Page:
Challenge One: Tone and Strengthen Your Upper Body!

by Kara Federowicz and Jamie Osmak
Upper-Body-Workout-Video-still

The first workout videos in our 30 Day Fitness Challenge focus on toning and strengthening your upper body for nice, well-shaped arms and a strong, defined core. This workout is made up of three exercises -a forearm plank, a push-up, and an up/down plank. Chosen for their simplicity and efficiency, these exercises engage all the major muscle groups in your upper body, including your chest, abdominals and your arms. You’ll be using your own body weight for resistance, so no special equipment is needed – just some floor space and a mat. This circuit was created for individuals of moderate to high fitness levels with no injuries or musculoskeletal problems.  Consult with your physician or other healthcare provider before beginning this or any exercise program.

We start with the forearm plank as a quick, dynamic warmup to increase your core temperature, activate the stabilizing muscles, and prepare your body for the exercise session.

Things to remember when performing a plank are:

  • Keep your elbows under shoulders
  • Keep your legs together with only your toes on the floor
  • When you raise your body, create a straight line from your head to your tailbone and keep your glutes tucked under
  • Hold the plank for 15-30 seconds. If you feel strong and your fitness level is high, you can try for about a minute.

Then, we move on to a fitness classic – the push-up.

Things to remember when performing a push-up are:

  • Keep your hands underneath your shoulders
  • Keep your abs and glutes tight so you create a straight line with your body
  • Slowly lower your body to a position where your elbows are flexed approximately 90 degrees
  • Think about breathing in on the way down, and out on the way up. The breath will support your movement and make your sets stronger and easier, so don’t forget about it!
  • If you need to modify this exercise, you can come down to your knees.
  • This exercise can be repeated about 10 times.

The last exercise is an up/down plank.

This exercise begins with the same form as the forearm plank:

  • Keep your elbows under shoulders
  • Keep your legs together with only your toes on the floor
  • Create a straight line from your head to your tailbone and keep your glutes tucked under
  • Bring your right arm up and place your palm flat on the mat, immediately followed by your left arm. Then place your left forearm back down on the mat, immediately followed by your right arm. Check out the video below to see this in action!
  • As you perform this exercise, really focus on keeping your abs tight and your body in one straight line as you raise yourself up and down – try not to sway from side to side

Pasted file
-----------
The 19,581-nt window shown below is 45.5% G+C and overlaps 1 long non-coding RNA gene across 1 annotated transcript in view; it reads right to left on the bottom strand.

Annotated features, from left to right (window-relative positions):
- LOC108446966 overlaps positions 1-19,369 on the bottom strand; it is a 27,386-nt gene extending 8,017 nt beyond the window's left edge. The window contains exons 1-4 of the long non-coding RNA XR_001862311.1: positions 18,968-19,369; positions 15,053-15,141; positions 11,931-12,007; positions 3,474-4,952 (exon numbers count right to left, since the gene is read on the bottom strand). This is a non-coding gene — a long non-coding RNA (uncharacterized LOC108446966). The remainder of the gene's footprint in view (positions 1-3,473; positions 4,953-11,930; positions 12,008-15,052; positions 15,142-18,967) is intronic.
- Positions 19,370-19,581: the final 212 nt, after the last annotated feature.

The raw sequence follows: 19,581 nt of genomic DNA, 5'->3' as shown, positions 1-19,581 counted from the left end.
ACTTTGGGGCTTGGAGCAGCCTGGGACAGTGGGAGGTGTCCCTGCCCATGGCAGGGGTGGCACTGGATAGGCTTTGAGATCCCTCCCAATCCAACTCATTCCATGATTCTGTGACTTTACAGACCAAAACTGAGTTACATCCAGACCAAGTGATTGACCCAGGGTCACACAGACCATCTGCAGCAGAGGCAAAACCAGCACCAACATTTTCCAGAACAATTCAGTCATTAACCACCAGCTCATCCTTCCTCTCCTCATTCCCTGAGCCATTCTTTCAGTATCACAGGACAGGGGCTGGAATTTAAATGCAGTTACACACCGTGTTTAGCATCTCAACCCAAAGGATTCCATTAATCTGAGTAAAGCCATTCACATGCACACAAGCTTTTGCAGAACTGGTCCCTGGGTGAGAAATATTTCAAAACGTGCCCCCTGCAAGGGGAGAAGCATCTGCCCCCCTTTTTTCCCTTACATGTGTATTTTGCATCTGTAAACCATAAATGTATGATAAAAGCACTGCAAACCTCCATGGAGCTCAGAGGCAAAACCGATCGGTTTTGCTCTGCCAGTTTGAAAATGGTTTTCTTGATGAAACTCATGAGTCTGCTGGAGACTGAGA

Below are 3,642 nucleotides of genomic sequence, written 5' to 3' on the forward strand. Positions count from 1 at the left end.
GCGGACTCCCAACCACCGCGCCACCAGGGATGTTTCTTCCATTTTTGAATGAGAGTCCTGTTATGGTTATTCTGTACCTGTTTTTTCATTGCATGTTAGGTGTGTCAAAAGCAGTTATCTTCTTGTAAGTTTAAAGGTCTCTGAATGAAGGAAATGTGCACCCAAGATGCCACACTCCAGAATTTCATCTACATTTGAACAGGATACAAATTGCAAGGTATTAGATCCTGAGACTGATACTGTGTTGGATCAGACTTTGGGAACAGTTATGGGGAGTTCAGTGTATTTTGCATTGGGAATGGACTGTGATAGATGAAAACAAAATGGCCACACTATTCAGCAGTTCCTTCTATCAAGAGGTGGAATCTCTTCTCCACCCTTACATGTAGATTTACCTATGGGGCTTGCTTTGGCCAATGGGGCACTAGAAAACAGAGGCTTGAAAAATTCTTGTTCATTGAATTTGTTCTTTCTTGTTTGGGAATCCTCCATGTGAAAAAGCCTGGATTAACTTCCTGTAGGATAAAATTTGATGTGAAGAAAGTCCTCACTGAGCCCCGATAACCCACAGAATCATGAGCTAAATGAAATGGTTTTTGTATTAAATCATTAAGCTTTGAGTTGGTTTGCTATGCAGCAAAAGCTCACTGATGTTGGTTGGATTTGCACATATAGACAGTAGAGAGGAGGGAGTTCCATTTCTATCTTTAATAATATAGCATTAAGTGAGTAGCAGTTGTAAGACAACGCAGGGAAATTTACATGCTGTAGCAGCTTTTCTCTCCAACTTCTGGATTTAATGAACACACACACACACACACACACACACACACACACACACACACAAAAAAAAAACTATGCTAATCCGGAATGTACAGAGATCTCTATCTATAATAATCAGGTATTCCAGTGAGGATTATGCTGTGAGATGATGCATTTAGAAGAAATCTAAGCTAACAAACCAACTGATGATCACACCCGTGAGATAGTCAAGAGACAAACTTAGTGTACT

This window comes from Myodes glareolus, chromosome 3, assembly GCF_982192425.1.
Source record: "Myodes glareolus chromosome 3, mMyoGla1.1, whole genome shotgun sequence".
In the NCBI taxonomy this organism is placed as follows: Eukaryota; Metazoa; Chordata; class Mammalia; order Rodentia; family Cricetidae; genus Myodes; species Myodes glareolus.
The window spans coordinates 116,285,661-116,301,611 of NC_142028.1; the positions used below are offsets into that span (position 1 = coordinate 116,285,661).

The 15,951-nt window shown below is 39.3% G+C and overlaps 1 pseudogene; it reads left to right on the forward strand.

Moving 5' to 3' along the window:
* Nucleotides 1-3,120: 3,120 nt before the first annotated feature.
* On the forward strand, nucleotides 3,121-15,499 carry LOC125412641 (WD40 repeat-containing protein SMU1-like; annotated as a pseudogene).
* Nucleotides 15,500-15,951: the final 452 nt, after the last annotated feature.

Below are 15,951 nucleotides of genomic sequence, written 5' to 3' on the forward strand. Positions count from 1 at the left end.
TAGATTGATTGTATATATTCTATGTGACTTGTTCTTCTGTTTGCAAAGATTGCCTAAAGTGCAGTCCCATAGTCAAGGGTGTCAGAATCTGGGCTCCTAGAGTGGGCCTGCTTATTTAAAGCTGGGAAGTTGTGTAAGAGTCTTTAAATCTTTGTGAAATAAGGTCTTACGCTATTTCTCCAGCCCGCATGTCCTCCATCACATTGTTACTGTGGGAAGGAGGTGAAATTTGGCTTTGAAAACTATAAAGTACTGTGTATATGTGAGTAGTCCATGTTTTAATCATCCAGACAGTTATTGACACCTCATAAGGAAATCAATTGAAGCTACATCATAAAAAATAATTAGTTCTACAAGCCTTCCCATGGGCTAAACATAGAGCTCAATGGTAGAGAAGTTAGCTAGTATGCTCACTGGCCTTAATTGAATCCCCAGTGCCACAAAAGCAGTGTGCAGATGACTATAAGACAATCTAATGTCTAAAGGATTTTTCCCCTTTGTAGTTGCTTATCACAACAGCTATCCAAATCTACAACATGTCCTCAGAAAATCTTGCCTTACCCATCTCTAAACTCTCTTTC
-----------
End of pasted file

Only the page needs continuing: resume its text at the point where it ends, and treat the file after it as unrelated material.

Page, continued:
• Perform 5 repetitions starting with your right arm, and then 5 repetitions starting with your left, for a total of 10 repetitions.

Depending on your fitness level, this entire circuit can be performed about 3 times. Remember to move at your own pace and take rests if you need to – listen to your body. As with any such program, if at any point during your workout you begin to have pain, feel faint, or experience significant physical discomfort of any kind, you should stop immediately and consult a physician.

Let us know how your workout went! We would love to hear from you. If you have any questions or comments, please leave them in the comment section below or post them to Facebook.

Kara Federowicz is a certified athletic trainer at the Tisch Performance Center. Kara has a degree from Penn State in kinesiology, the scientific study of human movement. This material is adapted from the personal blog Kara kept to record her experiences throughout her recovery.

Jamie Osmak is a certified strength and conditioning specialist at the Tisch Performance Center. Jamie is a USA Track and Field Level 1 coach and corrective exercise specialist with a degree in Exercise Science from Rutgers University.

Topics: 30 Day Fitness Challenge, Featured, Rehabilitation and Fitness
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The information provided in this blog by HSS and our affiliated physicians is for general informational and educational purposes, and should not be considered medical advice for any individual problem you may have. This information is not a substitute for the professional judgment of a qualified health care provider who is familiar with the unique facts about your condition and medical history. You should always consult your health care provider prior to starting any new treatment, or terminating or changing any ongoing treatment. Every post on this blog is the opinion of the author and may not reflect the official position of HSS. Please contact us if we can be helpful in answering any questions or to arrange for a visit or consult.

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